Accountant Career Path and Qualifications

Accounting is a broad profession in which an array of personality types and skill sets can achieve success. Accountants are often pigeonholed as introverted number crunchers, but this view is as myopic and inaccurate as claiming all used car salesmen have slicked-back hair and look to fleece their customers. Many people who gravitate to accounting are indeed math whizzes who might never thrive in sales careers, but equally as many are dynamic extroverts who use their accounting degrees as springboards to people-centric careers such as management consulting.

Whether you prefer to sit in a cubicle poring over financial statements and imputing complex formulas into spreadsheets, or analyze companies' management practices from the top down and present to the CEO a list of areas where efficiency could be improved, you can find a career path that suits your goals within the field of accounting.

Career Path of an Accountant

Accounting features three broad career types: public accounting, industry accounting, and government accounting. Within each of these sectors, you can find hundreds of unique positions and career paths.

Public accountants work for third-party companies that perform a variety of services for their clients, such as auditing financial statements, preparing taxes, and working with management in a consulting role to improve efficiency and streamline operations.

Public companies, meaning those owned by public shareholders and traded on stock exchanges, are required by the government to undergo a third-party audit once per year to verify financial statements accurately reflect the current state of affairs. Accountants who work for public accounting firms conduct these audits. Young employees right out of college most often start working for audit teams; as they gain experience and prove themselves, the natural progression is to become a team leader and then department leader.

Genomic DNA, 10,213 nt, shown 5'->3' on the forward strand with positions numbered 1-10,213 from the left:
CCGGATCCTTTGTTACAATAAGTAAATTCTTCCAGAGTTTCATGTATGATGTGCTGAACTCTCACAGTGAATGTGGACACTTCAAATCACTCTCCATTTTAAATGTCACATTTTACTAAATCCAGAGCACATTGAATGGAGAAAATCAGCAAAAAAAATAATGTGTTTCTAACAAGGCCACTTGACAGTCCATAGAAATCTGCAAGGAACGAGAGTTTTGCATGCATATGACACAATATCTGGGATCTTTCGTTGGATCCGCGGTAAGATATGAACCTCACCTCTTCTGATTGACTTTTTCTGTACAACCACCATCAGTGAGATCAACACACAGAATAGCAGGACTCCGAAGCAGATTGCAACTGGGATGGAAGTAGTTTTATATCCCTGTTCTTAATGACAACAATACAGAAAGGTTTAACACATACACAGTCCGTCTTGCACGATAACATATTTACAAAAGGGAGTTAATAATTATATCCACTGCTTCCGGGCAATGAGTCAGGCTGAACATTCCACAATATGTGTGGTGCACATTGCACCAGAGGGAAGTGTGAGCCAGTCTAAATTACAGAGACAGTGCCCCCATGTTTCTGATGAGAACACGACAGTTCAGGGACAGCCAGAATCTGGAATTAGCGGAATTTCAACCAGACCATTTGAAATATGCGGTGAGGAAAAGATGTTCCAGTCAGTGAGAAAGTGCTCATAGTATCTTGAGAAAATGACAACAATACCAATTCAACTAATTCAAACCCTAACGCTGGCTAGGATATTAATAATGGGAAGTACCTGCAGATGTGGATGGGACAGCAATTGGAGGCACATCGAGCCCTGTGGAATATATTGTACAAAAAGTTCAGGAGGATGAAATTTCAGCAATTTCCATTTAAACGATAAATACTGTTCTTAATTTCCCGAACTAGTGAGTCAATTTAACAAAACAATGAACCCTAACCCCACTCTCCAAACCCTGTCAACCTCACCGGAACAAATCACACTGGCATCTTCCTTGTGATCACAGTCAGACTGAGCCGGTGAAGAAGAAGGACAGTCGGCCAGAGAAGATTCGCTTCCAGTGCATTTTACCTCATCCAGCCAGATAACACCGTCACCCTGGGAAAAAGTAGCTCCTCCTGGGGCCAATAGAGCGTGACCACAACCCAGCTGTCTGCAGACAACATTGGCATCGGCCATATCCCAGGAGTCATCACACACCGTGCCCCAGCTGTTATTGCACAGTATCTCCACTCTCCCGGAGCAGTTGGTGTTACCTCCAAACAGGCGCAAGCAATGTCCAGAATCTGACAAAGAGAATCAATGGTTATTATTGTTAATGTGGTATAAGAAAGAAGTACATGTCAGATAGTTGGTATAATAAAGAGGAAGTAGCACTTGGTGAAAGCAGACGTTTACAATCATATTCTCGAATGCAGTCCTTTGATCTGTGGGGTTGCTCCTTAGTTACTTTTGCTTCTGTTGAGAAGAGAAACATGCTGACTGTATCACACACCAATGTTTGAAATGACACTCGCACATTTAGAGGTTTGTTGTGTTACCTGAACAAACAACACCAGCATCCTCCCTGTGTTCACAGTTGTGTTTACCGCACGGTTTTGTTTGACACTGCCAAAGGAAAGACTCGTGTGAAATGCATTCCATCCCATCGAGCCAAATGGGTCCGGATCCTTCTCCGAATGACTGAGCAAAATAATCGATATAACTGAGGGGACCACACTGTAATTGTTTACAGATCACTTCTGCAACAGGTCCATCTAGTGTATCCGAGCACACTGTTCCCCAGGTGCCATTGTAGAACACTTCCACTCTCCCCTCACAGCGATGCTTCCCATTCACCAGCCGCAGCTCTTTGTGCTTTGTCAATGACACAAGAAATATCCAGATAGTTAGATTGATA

Auditing is not the only service performed by public accountants. The ones who love numbers often gravitate to the tax side, where they help clients navigate the morass of complex tax laws and, hopefully, minimize tax liability. Highly extroverted public accountants frequently end up in management consulting; these professionals audit clients' business operations but for an entirely different reason than compliance. They are looking for ways to cut costs, increase efficiency, and create channels for new growth.

Most public accountants start as members of teams that conduct audits, prepare taxes, or analyze clients' management structure. For the ones who thrive, upward mobility is nearly unlimited as they progress into leadership roles with increasing responsibility.

Industry accountants perform auditing and tax preparation services for their employers rather than for outside clients. Most start as entry-level auditors or tax preparers. As they gain experience, they are given more responsibility and are often put in charge of others. Government accountants ensure that businesses and individuals are doing what they are supposed to: paying taxes, making required disclosures, and releasing accurate financial statements. The most common starting place for a government accountant is as an auditor for the Internal Revenue Service (IRS).


Educational requirements for accountants depend on the specific nature of the job and the company doing the hiring. Plenty of entry-level staff accountants have only bachelor's degrees, and a few have even less. High-end management consultants tend to have a Master of Business Administration (MBA) or Master of Accountancy degrees. Almost without exception, public accounting firms want new hires to have passed the Certified Public Accountant (CPA) exam, or at the very least, be eligible to take it. This requires 150 semester hours of postsecondary education, which is more than a bachelor's degree but can be obtained without completing a master's degree. The majority of new public accountants obtain MBA or MAcc degrees since the difference between stopping at 150 hours and going ahead and finishing the degree is usually minimal.

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  1. American Institute of CPAs. "150 Hour Requirement for Obtaining a CPA License."

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